Jon Stewart started out Monday night's Daily Show by catching up with the Sochi Olympics. The Games started out Friday with "all the expected pomp, pageantry, and nostalgia for dehumanizing industrial collectivization," Stewart said, then moved on to all the problems marring the hotel rooms of foreign journalists with Twitter accounts.

His favorite story was the very yellow, apparently very toxic tap water one Chicago Tribune reporter discovered in her room — then tweeted to the world. The Russians' reaction to these complaints just made things worse, Stewart said, testing out his Russian accent.

In contrast, Stephen Colbert was a little more sympathetic to the Russian side last week, saying the whiny American journalists are seeing "the glass of toxic yellow fluid as half empty."

Back on The Daily Show, Stewart followed up these by-now warmed-over observations about sub-par accommodations with some actual first-person reporting by Jason Jones, who flew to Russia and filed a report from "Sochi-ish" — also known as Moscow. The conceit of the clip is that if you want to get to know the real Russia, skip Sochi and head to Moscow (because that is why everyone is in Sochi: to get to know Russia). But of course the conceit is just a vehicle on The Daily Show.

Jones found, much to his disappointment, that Moscow is just like the U.S., "just with a f—ked up alphabet." To find out why, he spoke with Vyacheslav Nikonav, a longtime Russian politician and member of the State Duma. I don't know if they get The Daily Show in Russia, but Nikonav handled Jones' gonzo style of interview as well as most American politicians. Jones got to try out his Russia accent, and Nikonav his (quite passable) American accent, and the two talked about which country was better during World War II and the Cold War.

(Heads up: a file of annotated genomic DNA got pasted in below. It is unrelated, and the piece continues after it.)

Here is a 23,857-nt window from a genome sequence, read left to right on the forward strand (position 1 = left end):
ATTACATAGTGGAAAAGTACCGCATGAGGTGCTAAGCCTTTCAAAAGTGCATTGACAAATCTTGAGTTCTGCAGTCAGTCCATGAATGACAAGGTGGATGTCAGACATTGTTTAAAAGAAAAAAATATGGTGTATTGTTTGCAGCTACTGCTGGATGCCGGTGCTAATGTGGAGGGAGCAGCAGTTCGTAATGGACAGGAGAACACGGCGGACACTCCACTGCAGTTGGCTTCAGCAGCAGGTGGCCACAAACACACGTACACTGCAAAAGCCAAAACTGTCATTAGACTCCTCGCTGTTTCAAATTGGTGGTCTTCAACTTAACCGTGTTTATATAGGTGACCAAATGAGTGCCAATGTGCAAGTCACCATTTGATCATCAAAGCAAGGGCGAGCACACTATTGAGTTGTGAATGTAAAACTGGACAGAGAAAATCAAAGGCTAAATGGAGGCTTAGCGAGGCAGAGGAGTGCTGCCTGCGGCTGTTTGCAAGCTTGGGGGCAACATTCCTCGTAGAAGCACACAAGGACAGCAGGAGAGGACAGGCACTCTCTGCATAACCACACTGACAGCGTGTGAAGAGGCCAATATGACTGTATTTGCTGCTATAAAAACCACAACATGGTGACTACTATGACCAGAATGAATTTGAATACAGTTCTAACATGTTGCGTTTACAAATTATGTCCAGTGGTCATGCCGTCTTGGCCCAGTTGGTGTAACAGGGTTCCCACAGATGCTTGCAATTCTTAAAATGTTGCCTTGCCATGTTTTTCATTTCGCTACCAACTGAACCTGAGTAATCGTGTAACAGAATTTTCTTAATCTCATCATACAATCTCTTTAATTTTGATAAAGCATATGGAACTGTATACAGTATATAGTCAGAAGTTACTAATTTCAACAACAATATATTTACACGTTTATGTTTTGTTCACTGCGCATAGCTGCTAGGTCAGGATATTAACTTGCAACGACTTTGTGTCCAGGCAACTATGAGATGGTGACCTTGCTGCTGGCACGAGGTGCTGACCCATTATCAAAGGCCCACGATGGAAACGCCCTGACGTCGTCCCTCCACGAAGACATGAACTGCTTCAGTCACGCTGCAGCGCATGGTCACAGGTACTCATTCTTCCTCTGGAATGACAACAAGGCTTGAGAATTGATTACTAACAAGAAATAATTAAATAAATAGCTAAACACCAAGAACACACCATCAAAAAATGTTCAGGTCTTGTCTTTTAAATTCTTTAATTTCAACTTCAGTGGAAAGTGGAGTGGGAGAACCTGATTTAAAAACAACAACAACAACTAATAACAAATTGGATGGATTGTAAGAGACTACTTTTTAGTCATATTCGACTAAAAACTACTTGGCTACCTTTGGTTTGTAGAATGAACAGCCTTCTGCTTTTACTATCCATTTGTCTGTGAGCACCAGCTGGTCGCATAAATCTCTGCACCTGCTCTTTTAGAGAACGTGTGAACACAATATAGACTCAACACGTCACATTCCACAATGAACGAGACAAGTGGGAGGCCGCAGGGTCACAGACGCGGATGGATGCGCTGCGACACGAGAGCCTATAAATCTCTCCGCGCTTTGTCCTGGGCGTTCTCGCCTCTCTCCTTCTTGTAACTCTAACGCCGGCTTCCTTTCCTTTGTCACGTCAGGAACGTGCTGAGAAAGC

This conversation made Jones realize how much he "missed our old enemy," the Soviet Union, and the constant specter of nuclear annihilation. He even talked, briefly, with Mikhail Gorbachev. It's much funnier (and, ultimately, smarter) than it sounds:

In the next segment, Stewart turned his approving gaze to the coming-out of NFL draft prospect Michael Sam. After a not-so-subtle dig at Tim Tebow — a gay pro football player would the biggest civil rights victory "since the NFL welcomed its first openly really bad player" — Stewart noted that as a tough defensive end, Sam sort of dispels the myth about weak, girly gay men; then he paid a backhanded compliment to the Midwest for accepting an openly gay man... who happens to be really good at football.

Stewart ended by noting that Sam's NFL prospects may well have been damaged by coming out before the draft — then showing a short roundup of the types of thuggish, criminal behavior NFL teams overlook on a seemingly regular basis. His point is almost irrefutable. Watch: